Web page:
Insights & Stories

Budgeting: Reviewing & Revising to Get the Most from Your Budget Plan

Reading time: 4 minutes

April 6th, 2021

jars with coins and words 'save' 'house' and 'car' written on them jars with coins and words 'save' 'house' and 'car' written on them

Research shows, 2 in 3 Americans have created a budget. And while 93% say it's important to maintain a personal budget, only 33% actually do so. Once you've learned how to create a budget, a big part of sticking to your budget is understanding how and when to review and revise it. In this article, you'll learn how to review and modify your personal budget to reach your financial goals.

Budget planning: review and revise

Think about managing your finances like you would manage a business. While also tracking their day-to-day spending, businesses typically schedule times, both monthly and annually, to conduct a deeper review their current budget, and make revisions that best suit their future needs.

And you should do the same.

Review Your Budget Monthly

At the end of each month, with your mighty mini SMART goals and budget in front of you, review how you did. To assess your progress, ask yourself:

  • Am I on track to meet my mighty mini SMART goals?
  • If there is a category where I overspent, was it because I set an unrealistic target or lost some motivation?
  • Do I need to make adjustments to meet any of these budget targets?
  • Do I need to reprioritize any of these targets based on a life change (think -lost job, divorce, new baby, a promotion at work, etc)?

Be honest with yourself. If you exceeded your target and saved more than you planned, that's excellent. You may want to tweak your goals to make them more aggressive. If you overspent in a category, try to understand why. If it was because of an unexpected expense, that's understandable. But if you see numerous missed monthly targets, you may need to either remind yourself of your motivation or revise your budget.

How to revise your budget

For smaller overages, review your variable expenses (these are the ones that change every month, tend to be more flexible, and can be considered 'fun money'), and see where you can reduce your spending.

Unsubscribe to any tempting emails, review your cell phone plan and check out competitor deals, shop for cheaper internet services, take a look at your streaming services, and any subscriptions or memberships you have.

If you've already gone through the exercise of reducing your variable expenses, but are still finding difficulty staying on track to meet your financial goals, you might need to find ways to cut larger expenses.

Here are some options to consider:

  1. Utilize resources like credit counselors to help analyze your income, assets, and debt, and come up with a plan to address your financial issues.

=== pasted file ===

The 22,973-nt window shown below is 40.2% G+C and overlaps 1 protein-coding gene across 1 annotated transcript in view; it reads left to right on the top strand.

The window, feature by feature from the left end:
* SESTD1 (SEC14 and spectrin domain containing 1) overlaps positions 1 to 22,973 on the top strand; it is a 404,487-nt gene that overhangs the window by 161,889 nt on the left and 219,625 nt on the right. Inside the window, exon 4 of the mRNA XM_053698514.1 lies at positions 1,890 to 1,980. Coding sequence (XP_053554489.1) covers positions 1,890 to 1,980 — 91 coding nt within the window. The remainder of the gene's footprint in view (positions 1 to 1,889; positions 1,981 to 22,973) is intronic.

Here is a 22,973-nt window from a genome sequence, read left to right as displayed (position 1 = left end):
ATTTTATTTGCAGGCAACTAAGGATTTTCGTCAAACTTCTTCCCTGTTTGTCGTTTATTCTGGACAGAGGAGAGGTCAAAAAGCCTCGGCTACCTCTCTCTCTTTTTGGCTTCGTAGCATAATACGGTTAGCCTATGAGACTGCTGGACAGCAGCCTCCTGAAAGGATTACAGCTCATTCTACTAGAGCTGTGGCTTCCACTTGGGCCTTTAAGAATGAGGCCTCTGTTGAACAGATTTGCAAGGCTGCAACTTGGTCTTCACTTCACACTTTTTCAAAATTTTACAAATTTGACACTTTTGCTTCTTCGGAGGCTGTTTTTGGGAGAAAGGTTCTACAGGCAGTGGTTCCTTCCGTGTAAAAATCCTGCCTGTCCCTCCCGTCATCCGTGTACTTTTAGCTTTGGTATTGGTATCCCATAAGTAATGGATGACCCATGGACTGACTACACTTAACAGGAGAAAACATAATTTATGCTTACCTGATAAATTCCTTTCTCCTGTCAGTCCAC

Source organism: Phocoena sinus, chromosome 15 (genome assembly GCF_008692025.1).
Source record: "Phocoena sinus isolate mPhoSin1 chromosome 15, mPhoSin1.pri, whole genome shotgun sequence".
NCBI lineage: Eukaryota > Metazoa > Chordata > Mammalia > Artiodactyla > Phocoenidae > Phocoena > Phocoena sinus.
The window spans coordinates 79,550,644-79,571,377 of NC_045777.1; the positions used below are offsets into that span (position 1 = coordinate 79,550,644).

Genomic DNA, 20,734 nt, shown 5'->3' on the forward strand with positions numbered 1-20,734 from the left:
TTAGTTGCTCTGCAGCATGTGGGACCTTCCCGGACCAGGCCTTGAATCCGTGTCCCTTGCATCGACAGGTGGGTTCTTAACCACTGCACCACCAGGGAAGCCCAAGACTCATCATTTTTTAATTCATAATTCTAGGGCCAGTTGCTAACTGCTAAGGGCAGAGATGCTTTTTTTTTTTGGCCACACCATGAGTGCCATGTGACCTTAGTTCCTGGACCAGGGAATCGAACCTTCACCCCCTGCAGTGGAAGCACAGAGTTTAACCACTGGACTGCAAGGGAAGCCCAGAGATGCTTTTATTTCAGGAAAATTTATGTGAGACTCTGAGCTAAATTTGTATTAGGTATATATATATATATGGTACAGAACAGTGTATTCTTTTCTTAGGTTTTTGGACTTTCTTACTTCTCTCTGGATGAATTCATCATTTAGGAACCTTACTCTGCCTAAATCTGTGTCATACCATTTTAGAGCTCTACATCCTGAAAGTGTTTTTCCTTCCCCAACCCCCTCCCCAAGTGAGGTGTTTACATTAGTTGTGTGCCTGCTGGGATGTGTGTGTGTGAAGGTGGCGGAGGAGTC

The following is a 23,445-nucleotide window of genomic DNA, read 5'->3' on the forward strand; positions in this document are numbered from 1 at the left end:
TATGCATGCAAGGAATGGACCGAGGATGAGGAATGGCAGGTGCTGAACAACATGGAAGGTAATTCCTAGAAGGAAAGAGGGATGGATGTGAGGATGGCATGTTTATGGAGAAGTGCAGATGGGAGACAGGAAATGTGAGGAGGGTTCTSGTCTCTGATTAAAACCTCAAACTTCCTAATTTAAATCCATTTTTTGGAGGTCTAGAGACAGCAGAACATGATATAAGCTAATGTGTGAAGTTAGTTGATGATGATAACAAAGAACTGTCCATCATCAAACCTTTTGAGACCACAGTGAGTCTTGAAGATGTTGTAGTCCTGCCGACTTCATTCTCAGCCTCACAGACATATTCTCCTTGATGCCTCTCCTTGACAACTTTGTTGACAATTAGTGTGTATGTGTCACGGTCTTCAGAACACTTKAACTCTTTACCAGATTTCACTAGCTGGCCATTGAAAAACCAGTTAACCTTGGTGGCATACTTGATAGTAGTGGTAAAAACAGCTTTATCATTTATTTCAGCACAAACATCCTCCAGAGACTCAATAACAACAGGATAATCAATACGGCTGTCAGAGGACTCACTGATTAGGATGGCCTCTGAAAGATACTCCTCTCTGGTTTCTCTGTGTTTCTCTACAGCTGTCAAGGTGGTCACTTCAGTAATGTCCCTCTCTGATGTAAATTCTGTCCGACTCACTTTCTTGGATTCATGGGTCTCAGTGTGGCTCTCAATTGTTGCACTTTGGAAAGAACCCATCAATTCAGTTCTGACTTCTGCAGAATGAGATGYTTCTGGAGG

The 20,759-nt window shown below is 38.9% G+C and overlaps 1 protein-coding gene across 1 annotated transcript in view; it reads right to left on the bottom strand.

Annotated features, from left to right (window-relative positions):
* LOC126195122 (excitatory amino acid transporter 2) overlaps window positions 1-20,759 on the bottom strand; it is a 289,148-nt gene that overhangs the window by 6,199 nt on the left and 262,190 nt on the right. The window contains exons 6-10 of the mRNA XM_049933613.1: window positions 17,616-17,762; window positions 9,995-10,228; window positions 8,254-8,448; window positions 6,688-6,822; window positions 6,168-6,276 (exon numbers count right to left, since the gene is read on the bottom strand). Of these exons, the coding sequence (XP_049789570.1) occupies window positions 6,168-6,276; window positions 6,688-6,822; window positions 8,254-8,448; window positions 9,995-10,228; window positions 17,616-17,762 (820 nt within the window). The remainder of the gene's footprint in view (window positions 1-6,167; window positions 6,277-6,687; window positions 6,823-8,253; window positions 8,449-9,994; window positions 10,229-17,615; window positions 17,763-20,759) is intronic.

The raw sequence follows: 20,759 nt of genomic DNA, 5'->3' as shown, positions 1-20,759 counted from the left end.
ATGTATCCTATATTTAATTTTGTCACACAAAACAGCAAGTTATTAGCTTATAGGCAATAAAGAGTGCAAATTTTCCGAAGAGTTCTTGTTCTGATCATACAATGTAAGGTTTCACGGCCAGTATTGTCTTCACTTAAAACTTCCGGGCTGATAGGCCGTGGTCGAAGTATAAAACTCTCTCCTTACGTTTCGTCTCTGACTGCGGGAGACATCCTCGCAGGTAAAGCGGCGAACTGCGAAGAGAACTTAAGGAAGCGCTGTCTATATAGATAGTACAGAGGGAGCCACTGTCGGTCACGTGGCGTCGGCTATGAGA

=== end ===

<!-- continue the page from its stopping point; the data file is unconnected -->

2. Consolidate debt, if you have larger amounts of debt you are struggling to pay off.
    • For a large balance on a credit card, consider transferring your balance to a credit card with a low interest rate or one with an introductory rate of zero percent interest. Keep in mind that you may need to pay a fee to transfer the balance.
    • Another option for a large credit card balance, is to transfer that balance to a personal loan. Personal loans oftentimes offer much lower interest rates and can even boost your credit score.
    • If you own a home, consider taking out a home equity line of credit to pay off higher interest debt or do a cash-out refinance, which allows you to take out some of the equity of your home to pay off debt. However, be sure to understand the conditions of the loan as it lead to increasing the terms of payoff or larger monthly payments.

Review Your Budget Annually

Set aside time once a year to look at your annual budget. This will give you a sense of your broader spending habits and patterns.

You may find some irregular expenses (medical bills, vehicle registration fees, etc) you didn't account for in your current budget, but will make note to account for in the future.

You may also notice a larger uptick in spending around the holidays and summer months than you originally anticipated or additional times in the year, you didn't think about (wedding season, anyone?), when you are spending more on gifts and travel.

If this is the case, prepare for these months in advance by creating seasonal budgets. Set aside funds for gifts, entertainment, and travel, as part of your future budget planning. Doing so insures you don't toss your budget aside during those more expensive months.


Your life changes, and chances are your needs and goals change too. Reviewing your budget monthly and annually will provide valuable insights into how you are spending your money, and will help you understand how to revise your budget to meet your financial goals. If you need to create an additional seasonal budget or are looking for budget template resources, feel free to download this interactive budget spreadsheet.

You're about to exit

Links to other sites are provided as a service to you by Bank of Hawaii. These other sites are neither owned nor maintained by Bank of Hawaii. Bank of Hawaii shall not be responsible for the content and/or accuracy of any information contained in these other sites or for the personal or credit card information you provide to these sites.